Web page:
Offering an entire degree program through distance education may become more common in the near future. Davis (2007) released preliminary results on a survey of distance learning in technology teacher education. That survey was used to inquire about the anticipated change in the number of distance learning programs and in the number of distance courses in each of three fields: technology education, industrial technology, and engineering education. In all cases where the item was applicable, respondents indicated anticipated growth in each of these more frequently than anticipated decrease or no anticipated change.
Figure 2. Number of graduate courses offered online
Reported for each program (n = 18).
With the growing popularity of online education, it is possible that institutions offering online courses may evolve to offer online doctoral programs. In the present study, seven of 16 respondents (44%) reported that their program could be transitioned to an online or nearly online model, while six reported their program could not and three others indicated that their programs already had the extent of online elements that they intended to incorporate (one is already completely online, another is half online, and the third is a consortium of several institutions). However, with the acceptance of distance doctoral education in question, research related to the perceived need for these degrees from those most closely associated with doctoral education in the field was of interest. All respondents were asked how much an online doctoral degree is needed by the field of technical education, responding on a scale of 1 (i.e., not at all) to 10 (extremely). The mean was 4.2 ( SD = 3.0, n = 15). Thus, in the views of these respondents, who are specialists in doctoral education in the field, an online doctoral program in technical education is not greatly needed. One reason for this may include perceived weaknesses of online education as evidenced by their comments to a question that asked, “What recommendations would you have for those considering offering an online doctoral program in this or a related field?”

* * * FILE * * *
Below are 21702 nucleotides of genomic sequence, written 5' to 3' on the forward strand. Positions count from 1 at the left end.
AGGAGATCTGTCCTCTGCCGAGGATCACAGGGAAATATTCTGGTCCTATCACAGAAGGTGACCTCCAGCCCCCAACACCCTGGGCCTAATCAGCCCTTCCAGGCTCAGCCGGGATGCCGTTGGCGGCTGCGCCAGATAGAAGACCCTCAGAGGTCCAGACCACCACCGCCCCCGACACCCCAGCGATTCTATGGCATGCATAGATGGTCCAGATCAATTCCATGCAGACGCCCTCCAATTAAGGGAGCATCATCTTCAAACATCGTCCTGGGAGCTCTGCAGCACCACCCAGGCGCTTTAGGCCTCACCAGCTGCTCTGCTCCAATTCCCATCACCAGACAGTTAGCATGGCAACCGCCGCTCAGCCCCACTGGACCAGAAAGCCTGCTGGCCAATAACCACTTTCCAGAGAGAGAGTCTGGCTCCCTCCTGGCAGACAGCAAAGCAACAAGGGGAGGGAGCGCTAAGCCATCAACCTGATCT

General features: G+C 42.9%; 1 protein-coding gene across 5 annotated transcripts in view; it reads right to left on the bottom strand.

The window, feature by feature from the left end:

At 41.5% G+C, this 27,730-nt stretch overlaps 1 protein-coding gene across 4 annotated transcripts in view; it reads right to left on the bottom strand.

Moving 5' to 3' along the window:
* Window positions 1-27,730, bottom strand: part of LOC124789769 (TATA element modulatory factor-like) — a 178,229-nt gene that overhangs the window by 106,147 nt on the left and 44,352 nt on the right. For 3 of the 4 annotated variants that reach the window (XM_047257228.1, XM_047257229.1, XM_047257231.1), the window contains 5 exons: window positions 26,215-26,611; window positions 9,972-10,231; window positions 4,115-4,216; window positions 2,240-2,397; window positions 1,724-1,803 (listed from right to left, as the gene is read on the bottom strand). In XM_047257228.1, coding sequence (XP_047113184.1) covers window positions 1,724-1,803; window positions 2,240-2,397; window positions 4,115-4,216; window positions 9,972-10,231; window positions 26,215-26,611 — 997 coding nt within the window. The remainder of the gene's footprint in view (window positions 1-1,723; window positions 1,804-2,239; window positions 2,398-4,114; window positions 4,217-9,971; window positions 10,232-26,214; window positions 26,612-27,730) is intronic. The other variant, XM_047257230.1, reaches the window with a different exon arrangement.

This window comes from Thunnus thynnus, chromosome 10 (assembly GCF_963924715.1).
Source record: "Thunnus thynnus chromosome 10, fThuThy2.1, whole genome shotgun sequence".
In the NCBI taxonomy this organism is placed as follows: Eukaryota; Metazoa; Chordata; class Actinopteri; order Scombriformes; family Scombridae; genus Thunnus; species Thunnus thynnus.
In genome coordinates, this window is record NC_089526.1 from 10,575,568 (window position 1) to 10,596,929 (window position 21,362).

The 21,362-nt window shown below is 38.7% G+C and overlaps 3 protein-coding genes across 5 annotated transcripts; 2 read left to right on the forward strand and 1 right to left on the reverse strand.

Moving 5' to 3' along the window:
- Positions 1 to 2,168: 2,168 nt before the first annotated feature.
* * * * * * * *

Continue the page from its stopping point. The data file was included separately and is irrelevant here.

“Don't. Try to figure out a hybrid design. You've got to get people on campus. Even the informal things that happen are priceless, discussions over coffee, for example...”
“Don't promise more than what you can deliver. Be honest about what an online degree will actually do for them. If a person wants a doctorate degree to get a pay raise at the secondary level, an online degree is good. If they want to get a doctorate degree to go to the next level in their career an online degree will not get that for them…”
Obstacles, Solutions and Opportunities
The respondents were asked to name some of the obstacles their program has faced since its inception and in the present. Emerging themes were identified and tabulated (Table 6). The most commonly cited obstacle was not having enough faculty, both historically and in the present. A lack of administrative support and a lack of funding were also commonly cited.